Income-based repayment can significantly reduce monthly payments on student loans, but you must meet certain eligibility criteria. Most importantly, IBR is only available for federal student loans, not private loans. If you received loans through your school by filling out a FAFSA (Free Application for Federal Student Aid), then you have a federal loan. If you received a loan from a bank or other institution, then you have a private loan.
Also, not all federal student loans are eligible for IBR. Parent PLUS Loans -- supplemental student loans made directly to parents of college students -- are not eligible. Neither are FFEL Consolidation Loans that include a Parent PLUS Loan. And here's a biggie: IBR cannot be used on any loan that is already in default, so keep making payments until you are accepted.
Here is a full list of eligible loans:
- Direct Subsidized Loans
- Direct Unsubsidized Loans
- Direct PLUS Loans made to graduate or professional students
- Direct Consolidation Loans without underlying PLUS loans made to parents
- Subsidized Federal Stafford Loans
- Unsubsidized Federal Stafford Loans
- FFEL PLUS Loans made to graduate or professional students
- FFEL Consolidation Loans without underlying PLUS loans made to parents [source: Federal Student Aid]
If you don't know what kind of loan you have, or who services your loan, you can access that information at the National Student Loan Data System. You will need your Social Security number and your Federal Student Aid PIN. If you forgot your PIN, you can retrieve it from the Federal Student Aid PIN website.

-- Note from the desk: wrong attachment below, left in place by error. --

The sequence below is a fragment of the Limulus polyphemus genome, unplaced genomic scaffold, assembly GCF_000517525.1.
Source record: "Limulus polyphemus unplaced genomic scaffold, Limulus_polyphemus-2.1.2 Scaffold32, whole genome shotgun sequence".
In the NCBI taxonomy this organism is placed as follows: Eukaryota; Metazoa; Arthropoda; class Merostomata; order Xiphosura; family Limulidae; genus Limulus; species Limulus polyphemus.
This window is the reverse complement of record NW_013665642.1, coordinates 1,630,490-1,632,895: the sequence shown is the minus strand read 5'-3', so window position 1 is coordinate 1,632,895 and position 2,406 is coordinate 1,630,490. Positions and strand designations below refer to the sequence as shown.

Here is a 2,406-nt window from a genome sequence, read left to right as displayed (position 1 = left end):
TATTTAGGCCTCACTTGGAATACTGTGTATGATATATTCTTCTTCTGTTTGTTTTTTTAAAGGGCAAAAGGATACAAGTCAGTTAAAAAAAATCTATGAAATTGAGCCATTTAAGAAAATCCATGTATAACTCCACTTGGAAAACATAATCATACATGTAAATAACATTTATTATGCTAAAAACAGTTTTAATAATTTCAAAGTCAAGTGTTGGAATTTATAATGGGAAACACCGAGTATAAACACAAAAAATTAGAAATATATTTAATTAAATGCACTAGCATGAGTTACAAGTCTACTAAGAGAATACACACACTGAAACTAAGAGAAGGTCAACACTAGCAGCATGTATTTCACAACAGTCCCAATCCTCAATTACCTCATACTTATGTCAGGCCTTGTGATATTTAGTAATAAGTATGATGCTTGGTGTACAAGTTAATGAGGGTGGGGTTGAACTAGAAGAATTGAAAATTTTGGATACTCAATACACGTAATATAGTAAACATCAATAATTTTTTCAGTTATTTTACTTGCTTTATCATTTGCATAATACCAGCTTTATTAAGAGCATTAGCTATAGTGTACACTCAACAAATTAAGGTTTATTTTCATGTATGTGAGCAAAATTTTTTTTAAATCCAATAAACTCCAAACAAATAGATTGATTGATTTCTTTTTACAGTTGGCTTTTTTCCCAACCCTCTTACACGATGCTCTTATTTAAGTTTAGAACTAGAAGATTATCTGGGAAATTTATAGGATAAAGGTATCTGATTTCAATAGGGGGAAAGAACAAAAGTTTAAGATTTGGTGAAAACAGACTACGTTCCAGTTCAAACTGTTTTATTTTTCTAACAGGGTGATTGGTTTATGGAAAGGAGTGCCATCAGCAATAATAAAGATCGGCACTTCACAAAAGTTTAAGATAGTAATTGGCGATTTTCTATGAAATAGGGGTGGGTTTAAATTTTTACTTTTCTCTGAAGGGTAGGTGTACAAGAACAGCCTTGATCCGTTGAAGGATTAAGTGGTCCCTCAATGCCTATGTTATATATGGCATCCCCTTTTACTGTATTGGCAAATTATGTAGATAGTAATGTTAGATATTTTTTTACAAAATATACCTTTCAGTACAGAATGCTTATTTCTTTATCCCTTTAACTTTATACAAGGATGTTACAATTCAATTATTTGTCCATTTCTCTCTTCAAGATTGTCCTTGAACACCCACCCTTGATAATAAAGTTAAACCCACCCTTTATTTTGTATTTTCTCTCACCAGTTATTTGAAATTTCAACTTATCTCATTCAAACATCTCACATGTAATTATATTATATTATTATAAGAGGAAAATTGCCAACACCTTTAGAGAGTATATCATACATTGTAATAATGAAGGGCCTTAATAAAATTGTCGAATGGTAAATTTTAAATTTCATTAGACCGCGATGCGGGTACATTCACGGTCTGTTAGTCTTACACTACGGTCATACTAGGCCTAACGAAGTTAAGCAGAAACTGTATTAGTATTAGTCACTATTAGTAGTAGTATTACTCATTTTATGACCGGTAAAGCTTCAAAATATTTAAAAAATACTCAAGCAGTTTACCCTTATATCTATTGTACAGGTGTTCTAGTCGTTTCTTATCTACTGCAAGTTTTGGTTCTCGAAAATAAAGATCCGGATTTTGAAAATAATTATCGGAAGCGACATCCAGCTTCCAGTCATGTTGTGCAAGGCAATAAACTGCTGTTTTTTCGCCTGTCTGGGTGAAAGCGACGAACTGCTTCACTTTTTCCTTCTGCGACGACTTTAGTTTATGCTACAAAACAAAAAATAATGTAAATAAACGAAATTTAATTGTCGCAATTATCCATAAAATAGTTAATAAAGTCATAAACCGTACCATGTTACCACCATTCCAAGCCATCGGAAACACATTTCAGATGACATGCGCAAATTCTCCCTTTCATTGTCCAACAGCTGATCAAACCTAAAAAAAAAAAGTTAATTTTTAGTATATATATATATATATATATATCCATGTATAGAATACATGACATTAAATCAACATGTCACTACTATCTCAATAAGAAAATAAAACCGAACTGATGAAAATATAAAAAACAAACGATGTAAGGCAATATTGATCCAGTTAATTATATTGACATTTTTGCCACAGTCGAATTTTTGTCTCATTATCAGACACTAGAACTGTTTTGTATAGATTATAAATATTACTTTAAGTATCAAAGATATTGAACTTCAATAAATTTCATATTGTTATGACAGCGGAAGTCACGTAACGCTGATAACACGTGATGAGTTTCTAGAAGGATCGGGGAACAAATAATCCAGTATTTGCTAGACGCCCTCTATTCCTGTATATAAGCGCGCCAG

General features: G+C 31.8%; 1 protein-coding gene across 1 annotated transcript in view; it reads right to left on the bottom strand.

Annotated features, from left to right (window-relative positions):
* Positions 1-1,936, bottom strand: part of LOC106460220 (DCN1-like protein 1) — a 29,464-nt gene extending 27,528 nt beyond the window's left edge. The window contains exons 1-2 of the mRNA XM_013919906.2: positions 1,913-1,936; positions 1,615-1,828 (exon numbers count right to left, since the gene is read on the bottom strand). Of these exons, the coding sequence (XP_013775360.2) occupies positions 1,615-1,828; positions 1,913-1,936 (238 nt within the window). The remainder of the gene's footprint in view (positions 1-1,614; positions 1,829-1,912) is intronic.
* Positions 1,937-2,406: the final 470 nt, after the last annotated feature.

Once you know what kind of loan you have, you need to plug your loan and income information into the IBR calculator. Here's how the calculator works. The calculator figures out the difference between your adjusted gross income (AGI) and 150 percent of the poverty income level for a family of your size in your state. The poverty line for a family of three in most states, for example, is $27,795. If you make $40,000 a year, then the difference is $12,205. Under the IBR, annual loan payments cannot be more than 15 percent of this difference, or $1,831, which breaks down to $153 a month [source: Federal Student Aid].
The IBR calculator will tell you if you qualify or not. Basically, if your IBR-calculated payment is less than the standard 10-year payment plan, then you qualify. Once you qualify, you will need to contact your loan servicer to start the application process. Remember, you can look up your loan servicer information on the National Student Loan Data System Web site.
Income-Based Repayment sounds like a great deal, but it does carry some hidden disadvantages. We'll discuss the advantages and disadvantages of IBR on the next page.